This new interdisciplinary course explores innovative solutions for disaster relief and preparedness through both design and engineering. Case studies and interactive exercises are used to provide an overview of large-scale disaster relief issues, including generalized goals, operating environments, response communities, and technical challenges. Projects will be developed through case studies and hands-on design exercises, emphasizing the importance of system-oriented, sustainable design. Technical topics will include sensing, communications, power systems, and data analysis.
- Introduce generalized dynamics of disaster response, recovery, and preparedness.
- Introduce technical challenges associated with large-scale disaster relief activities.
- Introduce relevant emerging technologies that could enable new capabilities.
- Explore system-oriented design and prototype design processes for student projects.
This course will meet once a week on Mondays from 1-4pm. Half of each class will be dedicated to case studies and lectures to provide an overview of how recent disasters have unfolded and how those events have played into strengthening resilience for future events. The second half of each session will address innovation through hands-on design exercises and prototyping, emphasizing the importance of system-oriented, sustainable design. Topics will include shelter, water, sensing, communications, power systems, and data analysis through which students will team up for a final project. Each year the class with investigate one specific type of hazard for the projects. This coming spring 2017, the class will focus on hurricanes and cyclones and will draw upon lessons learned from recent events like Hurricane Matthew.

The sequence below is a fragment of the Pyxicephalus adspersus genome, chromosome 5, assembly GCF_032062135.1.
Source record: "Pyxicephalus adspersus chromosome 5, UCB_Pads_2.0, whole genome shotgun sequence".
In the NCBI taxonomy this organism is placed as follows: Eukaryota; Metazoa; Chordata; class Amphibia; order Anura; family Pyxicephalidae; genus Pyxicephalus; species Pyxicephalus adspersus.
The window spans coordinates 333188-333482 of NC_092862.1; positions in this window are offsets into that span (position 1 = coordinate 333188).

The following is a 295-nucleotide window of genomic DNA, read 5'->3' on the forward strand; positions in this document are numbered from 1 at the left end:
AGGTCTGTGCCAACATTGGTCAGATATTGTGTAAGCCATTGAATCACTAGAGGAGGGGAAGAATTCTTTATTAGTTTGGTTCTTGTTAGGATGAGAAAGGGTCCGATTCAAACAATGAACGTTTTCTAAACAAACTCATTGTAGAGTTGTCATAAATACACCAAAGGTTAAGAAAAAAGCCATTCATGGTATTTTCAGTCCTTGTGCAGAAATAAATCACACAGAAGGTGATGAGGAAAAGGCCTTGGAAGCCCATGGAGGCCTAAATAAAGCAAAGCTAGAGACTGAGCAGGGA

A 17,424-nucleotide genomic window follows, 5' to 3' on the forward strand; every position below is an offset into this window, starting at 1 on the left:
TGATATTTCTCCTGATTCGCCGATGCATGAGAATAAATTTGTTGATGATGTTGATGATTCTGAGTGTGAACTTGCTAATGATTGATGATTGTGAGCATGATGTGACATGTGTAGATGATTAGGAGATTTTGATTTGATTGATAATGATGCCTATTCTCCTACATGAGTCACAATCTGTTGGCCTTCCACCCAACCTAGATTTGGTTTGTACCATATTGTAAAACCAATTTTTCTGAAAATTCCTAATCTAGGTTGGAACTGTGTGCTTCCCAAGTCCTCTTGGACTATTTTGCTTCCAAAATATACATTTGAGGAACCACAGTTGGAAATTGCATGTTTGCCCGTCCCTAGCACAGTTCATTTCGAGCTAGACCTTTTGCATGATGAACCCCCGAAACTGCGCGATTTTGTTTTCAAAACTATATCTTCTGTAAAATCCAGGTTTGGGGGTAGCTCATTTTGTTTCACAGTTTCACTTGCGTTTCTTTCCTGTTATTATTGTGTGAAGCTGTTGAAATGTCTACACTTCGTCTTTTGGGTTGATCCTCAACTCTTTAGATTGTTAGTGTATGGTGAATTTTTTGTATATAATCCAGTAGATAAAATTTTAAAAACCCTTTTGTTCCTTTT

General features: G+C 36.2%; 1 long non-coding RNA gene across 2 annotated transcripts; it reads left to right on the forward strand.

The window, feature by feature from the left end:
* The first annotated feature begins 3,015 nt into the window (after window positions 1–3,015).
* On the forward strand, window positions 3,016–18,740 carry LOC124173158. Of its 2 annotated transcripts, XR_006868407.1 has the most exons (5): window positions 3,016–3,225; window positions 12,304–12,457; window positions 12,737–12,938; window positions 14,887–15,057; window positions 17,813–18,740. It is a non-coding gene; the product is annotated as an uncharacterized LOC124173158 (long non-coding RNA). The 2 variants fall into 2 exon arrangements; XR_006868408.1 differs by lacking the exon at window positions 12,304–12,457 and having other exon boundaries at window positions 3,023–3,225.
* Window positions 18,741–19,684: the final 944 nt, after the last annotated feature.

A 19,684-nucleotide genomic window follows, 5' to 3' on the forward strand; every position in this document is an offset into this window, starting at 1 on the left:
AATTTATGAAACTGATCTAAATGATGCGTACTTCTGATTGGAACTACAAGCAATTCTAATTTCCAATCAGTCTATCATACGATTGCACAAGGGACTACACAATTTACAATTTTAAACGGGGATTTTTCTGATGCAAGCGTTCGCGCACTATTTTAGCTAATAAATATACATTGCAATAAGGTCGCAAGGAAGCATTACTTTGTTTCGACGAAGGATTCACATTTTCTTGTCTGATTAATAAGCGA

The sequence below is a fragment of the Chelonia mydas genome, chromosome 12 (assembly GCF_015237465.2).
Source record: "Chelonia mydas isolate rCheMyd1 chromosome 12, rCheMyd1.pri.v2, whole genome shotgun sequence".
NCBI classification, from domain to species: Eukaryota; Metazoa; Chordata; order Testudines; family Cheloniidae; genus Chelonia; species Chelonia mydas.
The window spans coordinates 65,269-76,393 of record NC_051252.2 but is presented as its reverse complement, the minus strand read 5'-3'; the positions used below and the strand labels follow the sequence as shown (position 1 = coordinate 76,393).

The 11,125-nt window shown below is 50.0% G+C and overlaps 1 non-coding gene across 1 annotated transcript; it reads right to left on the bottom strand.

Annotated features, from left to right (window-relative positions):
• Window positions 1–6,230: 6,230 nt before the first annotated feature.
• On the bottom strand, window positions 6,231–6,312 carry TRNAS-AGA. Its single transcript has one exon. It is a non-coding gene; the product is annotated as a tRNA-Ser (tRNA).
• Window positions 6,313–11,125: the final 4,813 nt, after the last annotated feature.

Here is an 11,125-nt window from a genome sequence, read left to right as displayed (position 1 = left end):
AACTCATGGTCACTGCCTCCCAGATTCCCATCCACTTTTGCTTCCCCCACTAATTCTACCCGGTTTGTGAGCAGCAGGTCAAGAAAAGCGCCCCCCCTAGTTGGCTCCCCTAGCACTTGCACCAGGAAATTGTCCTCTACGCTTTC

For the lecture and discussion sessions, we will incorporate system-dynamic games to allow students to explore some of the complex interactions and dynamics associated with large-scale disaster response, such as implicit competing objectives between relief organizations. These games would offer another hands-on dimension to the course, essentially allowing the students to experience some of the high-level decision challenges that responders often encounter. We will also incorporate special experts from relevant relief organizations such as the US’s Federal Emergency Management Agency (FEMA).
Projects and Expectations
Students will first work to distill their areas of interest based on discussions we have with experts from various focus areas, such as preparedness or response. Through the team-based projects, we will focus the technology challenges, constraints, and potential solutions through systemic thinking and design approaches.
This course will also make use of technical expertise from across MIT, including the Urban Risk Lab and Lincoln Laboratory and the Humanitarian Response Lab. Subject matter experts will help students apply advanced technologies to some of the toughest disaster relief challenges and will guide the students through their team projects.